The Scorch Trials
Release: September 18th, 2015
Dir. Wes Ball
Starring: Dylan O’Brien (Thomas), Ki Hong Lee (Minho), Thomas Brodie-Sangster (Newt), Giancarlo Esposito (Jorge), Aidan Gillian (Janson), Kaya Scodelario (Theresa), Dexter Darden (Frypan), Rosa Salazar (Brenda), Jacob Lofland (Aris), Alexander Flores (Winston)
I walked into The Maze Runner last year and was so entirely thrilled I expected very little from that first movie, but I walked away hooked. There is no denying that The Scorch Trials is flawed, but at the end of the day I ended up really enjoying myself. Thus even if the movie could have been improved, it accomplished it’s main goal and that was to entertain. For a movie with a 2 hour and 9 minute run time, it didn’t feel that long because I was simply enjoying myself. I will give a warning to those who do not like horror, this may not be the movie for you because there are horror elements in a large chunk of the movie.
There’s no point in skirting the giant elephant in the room and that is what brings the movie down, and that is the character development. Honestly, there really wasn’t any. Unfortunately that held the entire movie back and lessened the impact of certain events that occurred in the novel. The movie relied heavily on the character dynamics that were established in the first movie. New characters got the opportunity to be properly introduced which I was amazed by, however we didn’t get to see their dynamic in relation to the entire group they got to know. We only saw how they related and interacted with Thomas. Ultimately, the lack of development felt like we didn’t get to know the characters any more despite delving further into this journey. This was my biggest qualm with the movie because not having character development and the chance to get to know these characters better meant that any enjoyment was too reliant on the last movie.
This was an action packed movie. There was so much going on constantly that the tensions were constantly high. My nerves felt palpable as movie went forward. It’s clear that Wes Ball is highly adept at directing action in such a way that things don’t become confusing yet the action stays high. Even just crawling through vents had me worried. I was quite thrilled with the book.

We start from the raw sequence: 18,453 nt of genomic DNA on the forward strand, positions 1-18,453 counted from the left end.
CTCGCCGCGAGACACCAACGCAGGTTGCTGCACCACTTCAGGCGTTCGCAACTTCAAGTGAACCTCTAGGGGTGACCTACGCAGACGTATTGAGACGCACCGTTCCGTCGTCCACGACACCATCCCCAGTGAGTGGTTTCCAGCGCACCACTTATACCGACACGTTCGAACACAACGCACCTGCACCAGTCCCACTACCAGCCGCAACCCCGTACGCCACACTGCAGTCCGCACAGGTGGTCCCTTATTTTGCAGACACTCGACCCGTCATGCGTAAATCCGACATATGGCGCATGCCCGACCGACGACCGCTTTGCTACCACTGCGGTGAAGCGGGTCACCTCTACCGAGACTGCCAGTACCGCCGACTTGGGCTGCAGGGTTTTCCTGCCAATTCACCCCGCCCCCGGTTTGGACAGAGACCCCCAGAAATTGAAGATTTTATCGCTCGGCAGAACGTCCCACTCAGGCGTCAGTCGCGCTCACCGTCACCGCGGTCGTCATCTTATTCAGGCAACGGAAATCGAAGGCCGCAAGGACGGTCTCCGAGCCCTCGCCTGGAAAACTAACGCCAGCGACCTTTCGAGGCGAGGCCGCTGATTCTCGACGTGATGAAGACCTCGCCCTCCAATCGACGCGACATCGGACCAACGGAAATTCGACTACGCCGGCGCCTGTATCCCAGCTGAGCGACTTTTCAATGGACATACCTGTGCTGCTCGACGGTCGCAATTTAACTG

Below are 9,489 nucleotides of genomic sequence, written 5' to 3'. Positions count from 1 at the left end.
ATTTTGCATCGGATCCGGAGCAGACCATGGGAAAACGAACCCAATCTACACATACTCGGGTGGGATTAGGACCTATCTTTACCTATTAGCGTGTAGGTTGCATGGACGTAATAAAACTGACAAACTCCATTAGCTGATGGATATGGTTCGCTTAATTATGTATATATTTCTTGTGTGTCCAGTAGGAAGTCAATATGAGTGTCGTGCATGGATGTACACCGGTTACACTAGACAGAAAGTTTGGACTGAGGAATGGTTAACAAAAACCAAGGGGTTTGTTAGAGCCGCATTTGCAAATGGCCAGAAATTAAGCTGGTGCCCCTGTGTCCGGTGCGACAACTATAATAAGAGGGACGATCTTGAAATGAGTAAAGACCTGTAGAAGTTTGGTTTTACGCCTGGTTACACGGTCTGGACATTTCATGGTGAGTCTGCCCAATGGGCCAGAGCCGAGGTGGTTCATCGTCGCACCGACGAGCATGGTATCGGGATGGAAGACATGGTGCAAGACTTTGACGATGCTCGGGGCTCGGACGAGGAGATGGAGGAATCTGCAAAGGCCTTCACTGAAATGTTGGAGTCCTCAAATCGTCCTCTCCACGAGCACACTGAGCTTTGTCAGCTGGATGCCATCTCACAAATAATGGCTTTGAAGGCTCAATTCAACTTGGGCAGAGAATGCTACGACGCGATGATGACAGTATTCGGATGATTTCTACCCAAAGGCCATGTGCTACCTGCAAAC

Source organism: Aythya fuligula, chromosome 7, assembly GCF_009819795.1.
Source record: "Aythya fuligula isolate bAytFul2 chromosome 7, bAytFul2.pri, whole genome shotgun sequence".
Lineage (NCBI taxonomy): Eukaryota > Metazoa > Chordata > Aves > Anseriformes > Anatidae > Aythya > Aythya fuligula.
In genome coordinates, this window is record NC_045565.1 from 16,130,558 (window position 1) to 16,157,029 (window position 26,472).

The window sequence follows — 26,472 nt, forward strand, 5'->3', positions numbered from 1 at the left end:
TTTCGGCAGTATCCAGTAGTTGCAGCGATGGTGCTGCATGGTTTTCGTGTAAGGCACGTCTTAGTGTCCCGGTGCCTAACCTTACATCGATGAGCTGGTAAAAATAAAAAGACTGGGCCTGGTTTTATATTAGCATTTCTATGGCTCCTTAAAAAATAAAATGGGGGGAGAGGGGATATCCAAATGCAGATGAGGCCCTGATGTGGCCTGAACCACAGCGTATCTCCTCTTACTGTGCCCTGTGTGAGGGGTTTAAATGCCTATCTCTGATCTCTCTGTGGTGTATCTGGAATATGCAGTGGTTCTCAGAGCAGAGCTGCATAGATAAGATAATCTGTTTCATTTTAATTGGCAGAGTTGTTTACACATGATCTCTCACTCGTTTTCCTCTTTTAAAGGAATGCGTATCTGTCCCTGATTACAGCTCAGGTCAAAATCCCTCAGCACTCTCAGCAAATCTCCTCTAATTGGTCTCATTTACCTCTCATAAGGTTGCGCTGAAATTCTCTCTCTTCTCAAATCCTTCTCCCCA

The movie introduced a few new characters to the world. I quite enjoyed their presence as they made things just a little bit more interesting, if only because it added some diversity to the cast. Instead of all teenage boys, we now have a teenage girl with knowledge of the world, an older man who can be a bit shady, a boy from an all girl maze, and a group of rebel like characters. Their introductions did work as you got a sense of who they were and their personalities pretty quickly.
Another thing this movie did really well was finally establish the world. As we moved from The Maze Runner to The Scorch Trials we went from a setting that was contained to the Maze, we now get the entire world. This could have ended up a big mess. Not all possible questions that you had about the world may have been answered, but it did give you a solid look at the world. It’s easy to understand the way that this world works. What I did not expect was the sudden turn to horror. Even still the world made sense and another thing that I ended up enjoying was that when the characters had questions about what was going on as long as they weren’t in immediate danger their questions were answered. It’s a huge pet peeve of mine when necessary information isn’t conveyed to the characters it pertains to. This movie gets total points for not falling down that common trope well and actually spoke to each other.
What I didn’t expect was the sudden turn to horror. The Maze Runner was so squarely in the dystopian genre. However The Scorch Trials established that this is not a dystopian world. It is an apocalyptic world. The horrible thins that we see done have a dystopian feel, but their society is so far gone that this is not the case. From what we’ve seen of the world this is definitely a world that is on the brink of losing all humanity. Our villains are willing to do anything prevent things getting worse in the world at the cost of innocents. However, the switch to horror was entirely surprising. In fact, it tupartially turned into a zombie movie. As a fan of zombie movies, I was not opposed. The only thing that truly stood out to me was that it heavily reminded me of The Last of Us, both in the way the creatures were, their effect, and even how the story progressed.
This movie was enjoyable. It was a lot of action and while during the breaks between the action the movie lulled out with little character development I gained are far better understanding of the world. The lack of character development was the biggest disappointment as you didn’t get any sense that the characters were growing or that their dynamics were evolving. Instead it relied on the dynamics established in The Maze Runner, resulting in the characters sometimes feeling like personalities with no depth. The action again was very well done, making those scenes particularly tense. However the movie still held on to various elements from numerous properties and styles of movies that made the movie deel derivative. Thankfully, derivative doesn’t bother me as long as I can be entertained and the movie did just that.
What did you think of the movie?